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Dog Ears: How a Dog’s Hearing Works

Dog Ears, Ear Drops, Ear Mites

Dogs can hear sounds from much farther away and at higher frequencies than humans. If you are a dog owner you’ve probably noticed this before a thunderstorm when your dog starts to whimper and get scared but you don’t hear anything.

When a dog hears something interesting it can rotate its ears around from front to back and vice versa to better orient the sound. When a dog’s ears are straight up and down similar to a German shepherd’s, the large flaps of the ear help to gather sound better much like a human who cups his or her ear. You can try this yourself when you place your hand behind your ear lobe and curve your ear forward. Not only does the earlobe pick up more sound but your hand increases the surface area for sound to be collected.

A dog’s ear canal is much larger compared to a human’s to give the sound a better chance of being differentiated from other sounds the dog may not need to hear as readily. Tiny hairs inside the dog’s ears also help to interpret sound and enhance the quality of what is being heard. Dogs use hearing to pinpoint the exact location of objects as their hunting instinct as carnivores is needed to hear things that may not be readily seen.

Since a dog relies heavily on his or her ears, maintenance of your dog’s ears is very important. If you have a hairy dog make sure you trim back hair that may cover the ears or get long enough to go into the ears. Only hair that actually grows on the inside of the ears should be there.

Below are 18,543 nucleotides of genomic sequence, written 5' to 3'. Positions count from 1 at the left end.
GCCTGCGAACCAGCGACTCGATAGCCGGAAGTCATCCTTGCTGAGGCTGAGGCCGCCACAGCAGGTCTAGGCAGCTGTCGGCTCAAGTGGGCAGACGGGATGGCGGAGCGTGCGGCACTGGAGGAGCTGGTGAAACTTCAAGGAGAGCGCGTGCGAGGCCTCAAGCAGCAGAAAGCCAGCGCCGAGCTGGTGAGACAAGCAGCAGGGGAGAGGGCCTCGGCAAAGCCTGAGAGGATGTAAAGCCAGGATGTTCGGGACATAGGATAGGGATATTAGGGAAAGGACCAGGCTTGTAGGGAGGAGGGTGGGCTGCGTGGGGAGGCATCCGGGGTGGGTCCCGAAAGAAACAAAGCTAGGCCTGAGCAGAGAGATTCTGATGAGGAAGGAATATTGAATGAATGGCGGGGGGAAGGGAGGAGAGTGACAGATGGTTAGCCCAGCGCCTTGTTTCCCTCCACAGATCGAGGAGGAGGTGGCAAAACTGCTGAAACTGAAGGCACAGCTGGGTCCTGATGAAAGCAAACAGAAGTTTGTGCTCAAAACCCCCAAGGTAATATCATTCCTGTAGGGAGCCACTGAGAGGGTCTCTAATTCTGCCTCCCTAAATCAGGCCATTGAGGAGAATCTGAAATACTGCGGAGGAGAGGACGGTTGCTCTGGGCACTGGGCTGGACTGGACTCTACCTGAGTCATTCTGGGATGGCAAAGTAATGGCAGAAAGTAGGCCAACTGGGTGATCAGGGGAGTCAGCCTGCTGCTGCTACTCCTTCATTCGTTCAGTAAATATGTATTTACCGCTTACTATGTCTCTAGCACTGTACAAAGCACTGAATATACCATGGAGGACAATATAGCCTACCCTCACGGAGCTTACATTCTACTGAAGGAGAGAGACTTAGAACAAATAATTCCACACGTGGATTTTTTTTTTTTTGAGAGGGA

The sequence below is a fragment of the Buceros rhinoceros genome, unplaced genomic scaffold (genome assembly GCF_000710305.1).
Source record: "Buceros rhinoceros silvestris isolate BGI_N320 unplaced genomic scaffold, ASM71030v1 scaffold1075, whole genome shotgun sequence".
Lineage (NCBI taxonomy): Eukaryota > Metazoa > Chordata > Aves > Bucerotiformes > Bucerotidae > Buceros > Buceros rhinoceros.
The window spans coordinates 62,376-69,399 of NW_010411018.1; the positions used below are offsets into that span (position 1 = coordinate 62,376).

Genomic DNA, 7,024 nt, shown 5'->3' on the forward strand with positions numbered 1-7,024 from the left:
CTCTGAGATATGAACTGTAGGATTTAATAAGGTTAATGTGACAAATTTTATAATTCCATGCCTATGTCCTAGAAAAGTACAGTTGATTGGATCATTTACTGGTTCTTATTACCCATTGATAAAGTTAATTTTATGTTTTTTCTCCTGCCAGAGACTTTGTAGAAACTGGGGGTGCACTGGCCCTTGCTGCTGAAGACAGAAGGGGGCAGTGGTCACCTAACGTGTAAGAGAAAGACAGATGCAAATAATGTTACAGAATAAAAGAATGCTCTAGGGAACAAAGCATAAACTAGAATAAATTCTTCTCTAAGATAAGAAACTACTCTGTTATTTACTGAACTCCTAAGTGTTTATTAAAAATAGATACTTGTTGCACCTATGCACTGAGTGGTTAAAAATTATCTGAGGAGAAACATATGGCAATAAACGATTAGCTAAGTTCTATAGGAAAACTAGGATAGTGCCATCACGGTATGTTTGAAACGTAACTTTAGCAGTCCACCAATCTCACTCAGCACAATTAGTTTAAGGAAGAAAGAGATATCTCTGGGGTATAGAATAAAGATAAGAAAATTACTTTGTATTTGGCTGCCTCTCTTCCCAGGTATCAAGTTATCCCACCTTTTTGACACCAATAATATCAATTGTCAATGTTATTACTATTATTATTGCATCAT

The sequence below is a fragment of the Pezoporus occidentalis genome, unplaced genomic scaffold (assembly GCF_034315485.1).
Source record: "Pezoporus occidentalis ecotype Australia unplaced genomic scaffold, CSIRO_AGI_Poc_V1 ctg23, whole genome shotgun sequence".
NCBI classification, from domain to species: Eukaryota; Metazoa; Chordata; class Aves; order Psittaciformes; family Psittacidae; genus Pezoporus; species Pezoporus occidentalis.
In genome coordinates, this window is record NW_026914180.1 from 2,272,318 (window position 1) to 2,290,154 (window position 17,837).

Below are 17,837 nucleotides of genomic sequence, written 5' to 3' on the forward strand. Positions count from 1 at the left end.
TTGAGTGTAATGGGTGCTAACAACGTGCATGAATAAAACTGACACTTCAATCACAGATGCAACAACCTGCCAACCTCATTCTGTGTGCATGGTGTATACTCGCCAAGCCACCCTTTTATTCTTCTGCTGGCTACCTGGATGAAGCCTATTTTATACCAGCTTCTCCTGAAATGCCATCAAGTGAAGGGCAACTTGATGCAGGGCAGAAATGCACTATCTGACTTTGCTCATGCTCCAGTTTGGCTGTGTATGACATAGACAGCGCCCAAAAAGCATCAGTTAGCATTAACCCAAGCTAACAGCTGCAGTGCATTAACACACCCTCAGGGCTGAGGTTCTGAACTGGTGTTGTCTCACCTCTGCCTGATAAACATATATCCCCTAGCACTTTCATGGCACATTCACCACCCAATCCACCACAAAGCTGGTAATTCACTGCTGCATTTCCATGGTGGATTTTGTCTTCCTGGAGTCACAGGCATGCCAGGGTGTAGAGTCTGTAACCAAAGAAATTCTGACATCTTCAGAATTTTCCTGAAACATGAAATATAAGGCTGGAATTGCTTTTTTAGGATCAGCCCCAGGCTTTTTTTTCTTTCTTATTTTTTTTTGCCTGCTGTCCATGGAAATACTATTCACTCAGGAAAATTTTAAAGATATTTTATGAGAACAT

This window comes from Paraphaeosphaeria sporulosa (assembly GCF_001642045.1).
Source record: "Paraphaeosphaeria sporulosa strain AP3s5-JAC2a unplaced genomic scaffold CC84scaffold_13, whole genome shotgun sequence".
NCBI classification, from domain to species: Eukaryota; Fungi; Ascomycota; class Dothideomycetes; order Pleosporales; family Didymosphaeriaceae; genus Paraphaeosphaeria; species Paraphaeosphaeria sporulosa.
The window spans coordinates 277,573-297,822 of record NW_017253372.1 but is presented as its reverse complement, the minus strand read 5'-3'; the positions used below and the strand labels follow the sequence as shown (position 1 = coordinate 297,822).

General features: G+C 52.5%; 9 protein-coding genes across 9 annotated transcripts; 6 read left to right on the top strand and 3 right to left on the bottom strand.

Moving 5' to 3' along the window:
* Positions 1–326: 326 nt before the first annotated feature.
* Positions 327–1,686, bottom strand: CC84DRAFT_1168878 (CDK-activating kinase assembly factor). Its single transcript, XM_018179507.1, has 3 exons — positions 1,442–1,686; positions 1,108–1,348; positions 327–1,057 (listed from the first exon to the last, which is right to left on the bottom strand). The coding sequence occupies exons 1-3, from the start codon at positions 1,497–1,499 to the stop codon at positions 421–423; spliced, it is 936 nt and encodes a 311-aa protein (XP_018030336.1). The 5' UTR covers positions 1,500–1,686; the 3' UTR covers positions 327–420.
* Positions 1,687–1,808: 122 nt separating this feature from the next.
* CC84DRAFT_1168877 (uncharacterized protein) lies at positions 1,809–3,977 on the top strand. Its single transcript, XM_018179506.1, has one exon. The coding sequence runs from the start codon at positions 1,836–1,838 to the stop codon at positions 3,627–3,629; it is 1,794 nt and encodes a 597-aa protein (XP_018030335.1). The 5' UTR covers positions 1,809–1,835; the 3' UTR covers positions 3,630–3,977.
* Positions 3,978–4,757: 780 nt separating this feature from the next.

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Check for blemishes, whelps, and boils in and around the ears and take care of them properly so they don’t become infected. Cleam blemishes with a cloth and alcohol, vinegar, or hydrogen peroxide along the outer flap of the ear. Do not stick objects down into your dog’s ears. Ear mites are a common problem for dogs and your veterinarian can recommend some ear drops to give your dog to get rid of the mites.

Dogs can go deaf over time as they get older just like humans. You may notice this as they become less responsive to sounds they use to hear all the time such as a bell or something being dropped on the floor or their favorite squeak toy. Deafness is normal in dogs at an older age but if you have concerns about your dog’s well being due to deafness check with your vet as well.